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pages: 382 words: 107,150

We Are All Fast-Food Workers Now: The Global Uprising Against Poverty Wages by Annelise Orleck

airport security, American Legislative Exchange Council, anti-communist, Bernie Sanders, big-box store, British Empire, call centre, Capital in the Twenty-First Century by Thomas Piketty, card file, clean water, collective bargaining, corporate social responsibility, deindustrialization, Deng Xiaoping, Donald Trump, Ferguson, Missouri, financial deregulation, Food sovereignty, gig economy, global supply chain, global value chain, immigration reform, indoor plumbing, Kickstarter, land reform, land tenure, Mahatma Gandhi, mass immigration, McJob, means of production, new economy, payday loans, precariat, race to the bottom, Rana Plaza, rent-seeking, ride hailing / ride sharing, road to serfdom, Ronald Reagan, Rosa Parks, shareholder value, Skype, special economic zone, Triangle Shirtwaist Factory, union organizing, War on Poverty, women in the workforce, working poor

There is little profit. So franchise owners cut costs by squeezing workers.5 That’s how we got “McJobs,” says Bleu Rainer. A “McJob” is defined by Webster’s and The Oxford English Dictionary as low-paid work that offers little satisfaction and few prospects for advancement. Living-wage activists say we don’t need dictionary definitions. People around the world have worked in McJobs. Many remain stuck in McJobs for their entire working lives. An estimated one in eight Americans has worked for McDonald’s itself, and with little to show for it. “I was even promoted to manager,” says Rainer, “but I never made more than $9.15 an hour or had a schedule I could depend on. That’s a McJob.” Stretch Sanders also knows about McJobs. He is trying to put himself through college on his CVS cashier’s salary.6 Sanders used to work for Carl’s Jr., owned by Andrew Puzder, Donald Trump’s first nominee to head the federal labor department.

Bleu Rainer was sleeping in bus stations because he didn’t earn enough to pay Tampa rent. The decision to protest was not that hard, says Rainer. “We really had nothing to lose.”6 Between 2012 and 2015, fast-food workers staged hundreds of one-day flash strikes, every few months in an ever-growing number of cities. And they took advantage of social media to maximize the impact of their actions. Images of shamefaced or weeping Ronald McDonalds went viral. So did the word “McJobs,” denoting dead-end work without benefits. They called on McDonald’s to “Supersize My Wages” and asked customers if they wanted “poverty fries.” These actions spread around the globe. In 2013, the National Guestworker Alliance asked Massimo Frattini and the IUF to support foreign student workers protesting horrific labor conditions at US fast-food restaurants. In Pennsylvania, “exchange students” were being forced to work eighty-hour weeks at McDonald’s and sleep in jammed basement dorms.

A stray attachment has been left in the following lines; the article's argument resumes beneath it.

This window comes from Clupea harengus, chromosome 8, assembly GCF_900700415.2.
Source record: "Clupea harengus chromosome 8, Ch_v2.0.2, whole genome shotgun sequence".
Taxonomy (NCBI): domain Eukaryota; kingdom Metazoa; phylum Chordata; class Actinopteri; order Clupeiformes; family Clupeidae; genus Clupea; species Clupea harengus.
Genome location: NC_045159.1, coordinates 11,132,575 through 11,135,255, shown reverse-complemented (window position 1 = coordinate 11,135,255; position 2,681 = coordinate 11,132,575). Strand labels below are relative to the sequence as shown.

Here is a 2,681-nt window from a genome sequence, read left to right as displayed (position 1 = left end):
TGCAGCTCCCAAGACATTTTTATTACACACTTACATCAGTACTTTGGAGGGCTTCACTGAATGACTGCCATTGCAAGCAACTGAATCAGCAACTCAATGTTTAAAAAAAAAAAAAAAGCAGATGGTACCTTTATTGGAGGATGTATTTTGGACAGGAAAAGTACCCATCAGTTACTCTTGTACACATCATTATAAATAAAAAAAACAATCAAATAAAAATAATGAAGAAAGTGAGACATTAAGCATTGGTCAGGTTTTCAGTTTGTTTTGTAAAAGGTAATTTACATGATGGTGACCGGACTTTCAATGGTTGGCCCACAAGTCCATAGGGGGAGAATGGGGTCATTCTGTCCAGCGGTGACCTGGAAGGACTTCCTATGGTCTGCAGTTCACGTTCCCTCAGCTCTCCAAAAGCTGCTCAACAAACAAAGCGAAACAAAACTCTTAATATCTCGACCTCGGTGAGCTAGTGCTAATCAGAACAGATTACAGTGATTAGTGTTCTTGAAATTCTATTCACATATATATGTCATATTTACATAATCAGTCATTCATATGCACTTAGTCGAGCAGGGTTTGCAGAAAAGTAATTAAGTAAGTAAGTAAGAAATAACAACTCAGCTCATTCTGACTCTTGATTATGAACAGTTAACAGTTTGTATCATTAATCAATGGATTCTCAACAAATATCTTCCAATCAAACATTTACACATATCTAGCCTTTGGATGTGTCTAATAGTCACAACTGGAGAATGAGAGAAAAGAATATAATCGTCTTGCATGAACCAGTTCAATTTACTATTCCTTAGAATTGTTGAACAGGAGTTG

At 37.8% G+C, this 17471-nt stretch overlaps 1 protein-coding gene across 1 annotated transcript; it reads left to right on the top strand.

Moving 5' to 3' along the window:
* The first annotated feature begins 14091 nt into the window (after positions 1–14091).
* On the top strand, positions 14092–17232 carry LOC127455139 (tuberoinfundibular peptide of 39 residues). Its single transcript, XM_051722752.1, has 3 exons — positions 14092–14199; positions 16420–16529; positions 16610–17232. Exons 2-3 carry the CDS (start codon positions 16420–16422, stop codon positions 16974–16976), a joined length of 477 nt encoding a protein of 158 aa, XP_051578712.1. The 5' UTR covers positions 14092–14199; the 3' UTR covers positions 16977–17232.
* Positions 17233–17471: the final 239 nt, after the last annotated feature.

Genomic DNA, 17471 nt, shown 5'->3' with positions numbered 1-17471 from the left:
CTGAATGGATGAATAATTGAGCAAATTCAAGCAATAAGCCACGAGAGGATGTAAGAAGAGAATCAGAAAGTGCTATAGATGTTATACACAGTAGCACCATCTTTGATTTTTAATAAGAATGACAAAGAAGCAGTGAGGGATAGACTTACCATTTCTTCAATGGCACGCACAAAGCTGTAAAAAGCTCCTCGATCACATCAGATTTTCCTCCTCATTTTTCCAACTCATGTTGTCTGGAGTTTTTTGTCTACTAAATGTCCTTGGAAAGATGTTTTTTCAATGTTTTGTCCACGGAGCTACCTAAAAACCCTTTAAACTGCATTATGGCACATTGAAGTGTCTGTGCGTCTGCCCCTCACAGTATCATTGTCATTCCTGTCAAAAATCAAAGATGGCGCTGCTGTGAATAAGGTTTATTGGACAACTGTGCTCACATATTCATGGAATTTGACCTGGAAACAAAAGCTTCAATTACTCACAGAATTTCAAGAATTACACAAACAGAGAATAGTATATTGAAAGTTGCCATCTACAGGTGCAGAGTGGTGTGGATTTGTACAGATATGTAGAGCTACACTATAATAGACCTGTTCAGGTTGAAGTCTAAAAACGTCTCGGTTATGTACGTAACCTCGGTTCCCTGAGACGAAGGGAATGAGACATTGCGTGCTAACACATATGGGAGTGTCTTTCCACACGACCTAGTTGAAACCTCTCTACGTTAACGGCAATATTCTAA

Singing and cheering, they said their names aloud.5 Bleu Rainer and hundreds of fast-food workers marched wearing “Black Lives Matter: I Can’t Breathe” sweatshirts, tying the movement for higher wages to the struggle against police violence—highlighting the last words uttered by Staten Island street vendor Eric Garner as he was choked to death by police a year earlier. “It’s the same struggle,” says Rainer. “We are the same people. We all want the same thing. We deserve dignity and a decent life.” Some marchers carried Ronald McDonald puppets. They waved the corporate clown high. In some versions, he wept in shame. “McJobs Cost Us All,” said a popular shirt. The McDonald’s logo appeared on banners, covered by the words “Poverty Wages: Not Lovin’ It.” High school students mugged for the cameras. Wheelchair-bound veterans in neon-green OUR Walmart shirts wheeled with the marchers. Kids ran and laughed under signs that said: “Everybody Deserves Respect.” As we reached Times Square, daylight fading, city lights flickering on, hundreds of home-healthcare providers, clad in white lab coats, began to sing and dance to the tune of “When the Saints Go Marching In.”

pages: 304 words: 96,930

Starbucked: A Double Tall Tale of Caffeine, Commerce, and Culture by Taylor Clark

Berlin Wall, commoditize, cuban missile crisis, David Brooks, deskilling, Edmond Halley, fear of failure, Honoré de Balzac, indoor plumbing, Isaac Newton, Jeff Bezos, McJob, McMansion, Naomi Klein, Ray Oldenburg, Ronald Reagan, The Great Good Place, trade route

That word was McJob. Defined as “a low-paying job that requires little skill and provides little opportunity for advancement,” the slang term had been in common use for more than a decade. But by the time the Merriam-Webster editors elected to legitimize the term, the proliferation of McJobs had become a national issue, bemoaned in bestsellers like Eric Schlosser’s Fast Food Nation; the general contention was that they were dehumanizing, tedious, dead-end posts that did no favors to the tens of millions of people who worked them. Realizing it had to protest or risk admitting its culpability in the trend, McDonald’s executives lashed out at Merriam-Webster, calling the inclusion a “slap in the face” to the nation’s service workers and claiming that “a more appropriate definition of a ‘McJob’ might be ‘teaches responsibility.’ ” (In the 1991 novel Generation X, Douglas Coupland quipped that a McJob is “frequently considered a satisfying career choice by those who have never held one.”)